1. Bernie Sanders and Donald Trump scored impressive victories last night. One was predicted – Trump’s. In Bernie’s case, it was unexpected; it surprised the pollsters, and many others, including myself. Both outcomes change the landscape and dynamics in different ways going forward.

2. Bernie’s victory stretches out, probably into the summer the Democratic primary process; any hope that Hillary had in securing the nomination early seems a casualty of last night’s results. Trump’s victory, on the other hand, makes likely, if not inevitable, that he will be the presidential nominee of the Republican Party. And it could be sooner rather than later. At the same time, it raises some grave dangers and places a responsibility on both Bernie and Hillary and their respective supporters to compete on high ground going forward, and with the understanding that both sides will campaign in the fall for whoever the eventual nominee is. Anything less could enable Trump – not to mention Republican candidates for Congress – to emerge victorious in November. And that would be a huge setback with possible disastrous consequences.

3. Trade and jobs appear to have figured heavily in last night’s outcome on both sides. And they are likely to be a important factor in the primaries ahead. Many voters in next week’s primaries were clobbered by the restructuring of manufacturing over the past 30 years and are still reeling. Last night this ugly, unhealed wound expressed itself in positive and negative ways. Expect more of the same.

4. While I don’t want to take away from Bernie’s victory last night, it is worrisome that people of color, and especially African American voters, haven’t embraced his candidacy so far. In some ways this is understandable. Hillary is well liked by African American leaders and familiar to African American voters, while Bernie remains somewhat of a stranger. Of course, Bernie can change this dynamic. But that will take, among other things, a greater fluency on racism and racial equality than he and his campaign have demonstrated up to now. Hillary, on the other hand, has a lot of work to do to gain the trust of sections of white voters – high school educated and young voters in particular.

5. The influence of sexism was a factor in both parties’ presidential primaries. On the Republican side, Trump eagerly deploys it to win supporters, while on the Democratic side it is a factor that influences some of Bernie’s supporters. To what extent is difficult to ascertain. What gives it greater potency is that Hillary has been in the cross hairs of a right wing attack for two decades that was dripping in misogyny. How to address this in the coming primaries, and, in the event that she is (which is still likely) the nominee, is a major challenge.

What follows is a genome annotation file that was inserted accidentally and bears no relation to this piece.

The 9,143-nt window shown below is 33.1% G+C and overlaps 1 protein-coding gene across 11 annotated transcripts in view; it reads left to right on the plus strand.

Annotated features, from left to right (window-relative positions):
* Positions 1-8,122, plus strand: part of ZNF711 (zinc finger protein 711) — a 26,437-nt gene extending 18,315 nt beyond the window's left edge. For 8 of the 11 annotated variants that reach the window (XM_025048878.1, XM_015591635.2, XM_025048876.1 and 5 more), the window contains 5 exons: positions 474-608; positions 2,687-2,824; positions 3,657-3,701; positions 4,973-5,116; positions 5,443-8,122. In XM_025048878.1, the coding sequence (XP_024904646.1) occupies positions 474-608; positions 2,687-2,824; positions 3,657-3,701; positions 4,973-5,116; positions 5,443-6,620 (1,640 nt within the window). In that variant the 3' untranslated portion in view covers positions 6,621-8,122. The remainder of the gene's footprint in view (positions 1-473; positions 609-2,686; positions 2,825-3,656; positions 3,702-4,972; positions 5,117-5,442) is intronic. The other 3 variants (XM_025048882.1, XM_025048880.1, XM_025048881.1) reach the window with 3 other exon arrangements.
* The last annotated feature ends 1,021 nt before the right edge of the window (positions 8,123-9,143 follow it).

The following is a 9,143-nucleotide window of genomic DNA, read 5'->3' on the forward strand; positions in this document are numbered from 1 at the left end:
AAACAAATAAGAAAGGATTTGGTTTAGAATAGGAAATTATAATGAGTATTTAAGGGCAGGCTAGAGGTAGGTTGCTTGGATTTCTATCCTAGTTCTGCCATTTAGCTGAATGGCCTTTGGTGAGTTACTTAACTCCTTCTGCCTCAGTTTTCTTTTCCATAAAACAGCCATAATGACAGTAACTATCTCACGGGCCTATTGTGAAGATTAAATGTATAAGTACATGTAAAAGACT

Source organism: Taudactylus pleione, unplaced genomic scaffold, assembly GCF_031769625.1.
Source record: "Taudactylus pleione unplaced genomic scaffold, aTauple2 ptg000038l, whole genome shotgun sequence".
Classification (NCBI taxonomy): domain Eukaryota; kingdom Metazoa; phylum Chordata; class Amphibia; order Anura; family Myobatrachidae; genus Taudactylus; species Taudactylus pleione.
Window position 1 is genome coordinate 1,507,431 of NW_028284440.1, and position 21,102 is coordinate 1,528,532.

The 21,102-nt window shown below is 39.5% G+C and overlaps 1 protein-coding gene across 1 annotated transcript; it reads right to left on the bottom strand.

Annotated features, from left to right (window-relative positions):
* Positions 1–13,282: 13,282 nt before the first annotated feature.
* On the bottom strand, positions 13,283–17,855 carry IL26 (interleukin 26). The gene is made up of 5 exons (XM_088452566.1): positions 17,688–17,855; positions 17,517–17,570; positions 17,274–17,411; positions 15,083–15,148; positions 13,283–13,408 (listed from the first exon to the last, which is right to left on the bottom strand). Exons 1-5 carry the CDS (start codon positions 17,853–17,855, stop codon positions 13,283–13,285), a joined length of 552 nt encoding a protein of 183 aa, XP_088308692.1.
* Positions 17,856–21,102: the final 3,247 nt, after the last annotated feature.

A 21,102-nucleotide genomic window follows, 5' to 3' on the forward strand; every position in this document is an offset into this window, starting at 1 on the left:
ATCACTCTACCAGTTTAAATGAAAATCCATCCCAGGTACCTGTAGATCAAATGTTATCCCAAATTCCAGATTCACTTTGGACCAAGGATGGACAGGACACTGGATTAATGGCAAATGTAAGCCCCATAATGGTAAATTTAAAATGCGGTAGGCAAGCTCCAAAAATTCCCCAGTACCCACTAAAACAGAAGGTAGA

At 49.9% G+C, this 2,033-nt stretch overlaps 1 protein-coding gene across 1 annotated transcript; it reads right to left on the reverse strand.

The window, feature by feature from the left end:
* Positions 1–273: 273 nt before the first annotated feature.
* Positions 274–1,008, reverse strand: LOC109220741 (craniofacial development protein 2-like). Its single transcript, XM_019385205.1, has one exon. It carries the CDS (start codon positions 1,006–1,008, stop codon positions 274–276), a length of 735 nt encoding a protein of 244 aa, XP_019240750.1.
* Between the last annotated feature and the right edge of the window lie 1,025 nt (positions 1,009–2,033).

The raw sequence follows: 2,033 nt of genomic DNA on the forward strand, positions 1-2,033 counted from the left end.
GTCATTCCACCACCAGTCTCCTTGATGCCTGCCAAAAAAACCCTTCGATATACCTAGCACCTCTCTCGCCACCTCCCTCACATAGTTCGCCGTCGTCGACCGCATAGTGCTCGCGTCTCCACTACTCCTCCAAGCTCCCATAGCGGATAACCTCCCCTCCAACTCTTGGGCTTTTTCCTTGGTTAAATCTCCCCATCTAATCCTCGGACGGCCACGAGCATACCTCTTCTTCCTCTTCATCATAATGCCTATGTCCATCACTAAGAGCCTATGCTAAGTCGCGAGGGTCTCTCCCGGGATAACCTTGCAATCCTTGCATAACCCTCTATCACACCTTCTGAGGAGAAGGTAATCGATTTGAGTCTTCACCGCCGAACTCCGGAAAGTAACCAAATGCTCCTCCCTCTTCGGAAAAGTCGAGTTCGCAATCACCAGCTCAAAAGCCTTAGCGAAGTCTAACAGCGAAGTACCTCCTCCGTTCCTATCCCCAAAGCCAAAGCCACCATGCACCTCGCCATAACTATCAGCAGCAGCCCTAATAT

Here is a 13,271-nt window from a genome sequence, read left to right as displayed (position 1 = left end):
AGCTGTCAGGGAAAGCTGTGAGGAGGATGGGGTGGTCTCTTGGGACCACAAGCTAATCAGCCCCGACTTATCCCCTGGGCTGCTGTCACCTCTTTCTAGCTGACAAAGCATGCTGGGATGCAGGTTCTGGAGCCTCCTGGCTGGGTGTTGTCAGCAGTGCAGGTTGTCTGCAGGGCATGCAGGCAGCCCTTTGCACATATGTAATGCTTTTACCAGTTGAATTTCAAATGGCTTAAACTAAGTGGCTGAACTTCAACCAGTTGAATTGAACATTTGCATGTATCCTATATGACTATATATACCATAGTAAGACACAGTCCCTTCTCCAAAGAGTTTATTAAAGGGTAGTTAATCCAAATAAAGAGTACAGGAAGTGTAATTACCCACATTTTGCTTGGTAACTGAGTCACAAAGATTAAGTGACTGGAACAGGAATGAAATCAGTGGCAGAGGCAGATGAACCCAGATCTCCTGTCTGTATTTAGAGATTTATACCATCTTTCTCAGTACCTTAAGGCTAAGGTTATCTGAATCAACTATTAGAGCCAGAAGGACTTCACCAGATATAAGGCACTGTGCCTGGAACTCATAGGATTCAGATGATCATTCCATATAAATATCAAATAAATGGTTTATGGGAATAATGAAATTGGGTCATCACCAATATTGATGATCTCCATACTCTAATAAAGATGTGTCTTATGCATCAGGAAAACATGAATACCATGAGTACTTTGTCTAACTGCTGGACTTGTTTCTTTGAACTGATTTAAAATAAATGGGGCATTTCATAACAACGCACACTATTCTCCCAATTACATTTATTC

6. Last night’s results in Michigan are fresh proof that Bernie and Trump are creatures of the political turn that their respective parties took in the early 1980s and pursued since then. The Republicans slid into the cesspool of right wing extremism, while the Democrats under the pressure of an ascendant right and mounting economic difficulties, embraced the politics of centrist (third way) triangulation – politically and ideologically.

But here’s the difference in the two candidates: Trump is a continuation of GOP extremist politics, albeit in more extreme. reckless, and dangerous forms. He is the rebellious son, who leaves home and causes wreckage everywhere he goes. He speaks in an unfiltered tongue that the old guard of the right wing counterrevolution deems unwise; they prefer dog whistle and coded language to frame their backward policies and obstructionism.

Worse still, he mock them. But he has no intention – any more than Cruz or Rubio do – of changing the direction of the counterrevolution that they began and have been prosecuting: the unchallenged supremacy of capital and the overthrowing of the “rights revolution” of the 20th century. In that regard, he is their prodigal son, even if they haven’t quite come around to that realization so far.

Bernie, on the other hand, is also a rebellious son. But his desire is to radically change the direction of the Democratic Party. He isn’t in the race to collaborate with capital for mutual advantage, but to contest its rule. In contrast to Trump, a new direction is at the heart of his campaign. His values and experience tell him that people and nature should trump profits.